You won't find anything unusual in this album except a clear, honest view of life, which on second thought maybe very unusual. Some female singer/songwriters take this approach to near catharsis, but seldom do men open up so completely. The result is an album that speaks to both sexes, enlightening or validating the listener's own experience.
"I Own This Town" is not merely the title cut, but the anthem of a wonderful theme album. In "Letter On A Train," Kitchen spins a web of forlorn love by a young townie for the girl that left his world and alas, his life. These first cuts are followed by a collection of stories and insights, familiar to generations of young men standing at the door of adulthood. Looking back over his shoulder at adolescence, Terry gives voice to the rite of passage that each young man must make to become an adult.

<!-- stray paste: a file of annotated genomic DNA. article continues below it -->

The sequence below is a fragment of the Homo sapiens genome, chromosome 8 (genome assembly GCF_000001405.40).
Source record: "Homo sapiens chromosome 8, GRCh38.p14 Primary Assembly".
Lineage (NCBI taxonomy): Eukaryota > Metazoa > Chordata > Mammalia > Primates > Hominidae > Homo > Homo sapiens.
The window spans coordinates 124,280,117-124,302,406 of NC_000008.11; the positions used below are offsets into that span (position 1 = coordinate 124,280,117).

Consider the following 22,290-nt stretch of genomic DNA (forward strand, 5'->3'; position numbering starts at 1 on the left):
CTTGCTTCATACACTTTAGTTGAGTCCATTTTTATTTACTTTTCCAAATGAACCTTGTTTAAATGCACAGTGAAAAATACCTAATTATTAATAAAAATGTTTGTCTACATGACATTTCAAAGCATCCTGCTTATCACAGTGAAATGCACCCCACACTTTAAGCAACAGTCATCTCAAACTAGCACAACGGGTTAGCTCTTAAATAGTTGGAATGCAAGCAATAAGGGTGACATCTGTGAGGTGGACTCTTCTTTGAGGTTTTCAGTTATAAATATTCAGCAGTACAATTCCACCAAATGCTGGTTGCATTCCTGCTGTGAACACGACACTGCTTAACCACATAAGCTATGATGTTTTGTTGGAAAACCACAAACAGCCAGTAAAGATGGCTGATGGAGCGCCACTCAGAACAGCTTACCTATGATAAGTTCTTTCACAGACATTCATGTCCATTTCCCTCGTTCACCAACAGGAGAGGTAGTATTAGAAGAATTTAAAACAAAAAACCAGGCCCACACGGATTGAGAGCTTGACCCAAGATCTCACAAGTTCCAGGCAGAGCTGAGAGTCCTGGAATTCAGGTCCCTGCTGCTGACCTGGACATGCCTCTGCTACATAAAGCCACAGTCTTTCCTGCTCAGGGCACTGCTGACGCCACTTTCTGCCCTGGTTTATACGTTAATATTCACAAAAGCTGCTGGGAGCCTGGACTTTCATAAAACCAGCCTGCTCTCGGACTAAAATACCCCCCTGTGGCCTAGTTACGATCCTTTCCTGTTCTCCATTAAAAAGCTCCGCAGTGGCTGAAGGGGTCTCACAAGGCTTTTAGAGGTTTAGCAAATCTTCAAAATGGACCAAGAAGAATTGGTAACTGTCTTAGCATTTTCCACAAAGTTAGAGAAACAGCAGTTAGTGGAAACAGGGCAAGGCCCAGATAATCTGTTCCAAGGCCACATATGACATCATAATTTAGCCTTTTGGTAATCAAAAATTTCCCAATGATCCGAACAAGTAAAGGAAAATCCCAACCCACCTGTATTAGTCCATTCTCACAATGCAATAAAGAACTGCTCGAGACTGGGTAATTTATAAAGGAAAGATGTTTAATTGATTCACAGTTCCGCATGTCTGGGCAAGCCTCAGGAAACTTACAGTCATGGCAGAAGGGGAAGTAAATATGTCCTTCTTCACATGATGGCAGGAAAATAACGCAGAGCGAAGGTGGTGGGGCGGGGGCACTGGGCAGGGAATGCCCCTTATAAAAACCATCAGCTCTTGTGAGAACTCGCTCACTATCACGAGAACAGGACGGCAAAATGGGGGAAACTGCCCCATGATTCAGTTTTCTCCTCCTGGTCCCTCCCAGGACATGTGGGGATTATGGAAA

Several songs on I Own This Town move beyond the life of the individual. The first of these, "Christmas Is Homeless," is an indictment of our ability to ignore the appalling pain and suffering of the rejected legions called homeless. In the small act of one of our victims, Kitchen aptly reminds us of our failures. The other social song, "Afraid Of The Dark" is more global in its message. Drawing on images of ancient human experience, Terry reminds us of our place that community.
The musicianship and production on I Own This Town stay well out of the way of the artist. There are few instrumental leads and the background vocals remain far in background. The engineering and production are clean and thoughtful.
I Own This Town is well worth making your own. Its ability to take experience so common as to be cliché and give it such clear voice, makes this album a quiet achievement for a gender not given to such simple eloquence.